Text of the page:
Laura. 20th Century Fox 1944.

Before watching the movie:

I’m not sure if I’ve been aware of this movie before it came up in recommendations or not. I seem to be vaguely aware of “Laura” as a title, but I may just be thinking of the song (which I know because Spike Jones exploded it), that turns out to be the theme from the movie with lyrics added.

Vincent Price appears to have a small role, judging by his billing, but he’s the biggest name I can see. The only other name I even recognize on the shortlist is Clifton Webb.

After watching the movie:

Det. McPherson is assigned to investigate the murder of Laura Hunt, shot dead at her door in the night. In his investigation, he encounters her two chief suitors, sharp-tongued columnist Waldo Lydecker and dispossessed (broke) heir Shelby Carpenter, though hardly any man she befriended could escape falling in love with her. Lydecker tells McPherson about how over the course of his friendship with Laura, he had to pare away several male companions he didn’t find suitable for her, but though his distaste for Carpenter is quite apparent, Laura was going to marry Carpenter not many days later. In pursuit of clues, McPherson questions Laura’s friends and associates, reads her letters and writings, and spends hours in her apartment, and finds that he too is falling under the spell of this dead woman.

All through the movie I was trying to place Carpenter, but I was coming up with references that were much too late to match up. Then I found out that was Vincent Price. No doubt so young he hadn’t yet gotten into his niche. He’s playing a believable romantic interest here, if not a sympathetic one. Not that anybody is sympathetic in this story.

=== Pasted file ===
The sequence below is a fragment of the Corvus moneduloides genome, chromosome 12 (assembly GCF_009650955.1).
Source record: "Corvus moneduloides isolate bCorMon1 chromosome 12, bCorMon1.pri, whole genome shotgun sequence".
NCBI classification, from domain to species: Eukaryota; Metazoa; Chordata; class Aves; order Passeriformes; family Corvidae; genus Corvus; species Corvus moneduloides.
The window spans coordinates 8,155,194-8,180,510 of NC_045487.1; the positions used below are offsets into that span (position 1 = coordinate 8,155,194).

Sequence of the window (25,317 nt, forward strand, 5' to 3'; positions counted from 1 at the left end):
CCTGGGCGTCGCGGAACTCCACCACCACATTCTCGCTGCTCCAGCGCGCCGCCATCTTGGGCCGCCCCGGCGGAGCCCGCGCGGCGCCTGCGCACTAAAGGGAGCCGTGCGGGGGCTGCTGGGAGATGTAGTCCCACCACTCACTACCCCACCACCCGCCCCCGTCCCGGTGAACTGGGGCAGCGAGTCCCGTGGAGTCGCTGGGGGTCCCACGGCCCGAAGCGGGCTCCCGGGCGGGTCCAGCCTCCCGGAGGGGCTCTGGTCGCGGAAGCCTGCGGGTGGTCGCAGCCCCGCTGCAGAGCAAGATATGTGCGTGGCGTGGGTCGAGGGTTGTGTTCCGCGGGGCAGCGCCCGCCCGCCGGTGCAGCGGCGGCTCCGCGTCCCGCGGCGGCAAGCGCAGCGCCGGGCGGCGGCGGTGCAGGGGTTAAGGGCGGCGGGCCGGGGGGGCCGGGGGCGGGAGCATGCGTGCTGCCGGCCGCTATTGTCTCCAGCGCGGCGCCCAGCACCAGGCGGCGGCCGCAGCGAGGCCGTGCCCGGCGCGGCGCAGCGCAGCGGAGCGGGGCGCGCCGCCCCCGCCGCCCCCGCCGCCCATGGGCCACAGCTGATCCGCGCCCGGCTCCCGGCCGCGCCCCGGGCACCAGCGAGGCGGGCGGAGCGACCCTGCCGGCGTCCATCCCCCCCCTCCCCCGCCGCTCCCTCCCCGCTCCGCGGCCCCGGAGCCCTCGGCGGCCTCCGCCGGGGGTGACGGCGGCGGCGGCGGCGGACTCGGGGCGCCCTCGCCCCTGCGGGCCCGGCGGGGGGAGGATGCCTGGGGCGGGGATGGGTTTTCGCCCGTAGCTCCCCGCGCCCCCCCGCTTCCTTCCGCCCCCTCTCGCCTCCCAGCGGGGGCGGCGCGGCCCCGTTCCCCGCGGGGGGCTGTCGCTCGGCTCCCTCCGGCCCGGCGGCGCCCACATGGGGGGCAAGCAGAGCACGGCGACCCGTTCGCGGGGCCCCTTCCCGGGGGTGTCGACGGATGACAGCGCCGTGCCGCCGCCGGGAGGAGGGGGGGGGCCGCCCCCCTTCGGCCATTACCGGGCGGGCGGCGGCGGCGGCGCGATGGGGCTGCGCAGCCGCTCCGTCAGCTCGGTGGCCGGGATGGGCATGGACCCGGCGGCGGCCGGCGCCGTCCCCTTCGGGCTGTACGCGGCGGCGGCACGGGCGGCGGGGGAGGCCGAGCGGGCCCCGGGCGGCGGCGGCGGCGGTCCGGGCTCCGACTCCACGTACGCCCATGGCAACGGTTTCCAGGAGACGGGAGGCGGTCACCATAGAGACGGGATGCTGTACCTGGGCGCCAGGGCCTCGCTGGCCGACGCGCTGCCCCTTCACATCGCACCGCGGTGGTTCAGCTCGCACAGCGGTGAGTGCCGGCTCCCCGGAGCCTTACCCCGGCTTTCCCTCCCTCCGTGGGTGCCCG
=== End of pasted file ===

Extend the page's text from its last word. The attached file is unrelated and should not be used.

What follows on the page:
Laura herself makes a compelling introduction, but as the story goes on, I was disappointed to see her get less spectacular as it gets closer to the murder, until at the present day she’s not really as enchanting as the men in her life say at all. Perhaps that comes from how much Lydecker has molded her in his image, only she’s not much like him either, thankfully. Waldo Lydecker is a man I can’t see anyone having any patience for in general, let alone how possessive he is toward her.

The dialogue is often particularly sharp, even among films of the era. Nobody is really sparring exactly, but there are cutting remarks flying all over the place. Lydecker’s lines in particular are savagely clever, as one might expect of a highly regarded writer, though none of the humanity alleged of his work shows in his personality.

I was hoping to see a story about a woman of such a magnetic personality that she had to be written as a full, round character the audience can’t help but be taken with, but that characterization really didn’t last much more than one scene. I did get a well-portrayed odious man with a Pygmalion complex (if that’s a psychological thing), and Vincent Price not being Vincent Price. I’m not sure it would have stood out as much without the acclaim of the theme tune though. It’s not one to be forgotten, but it’s not really much of a classic.

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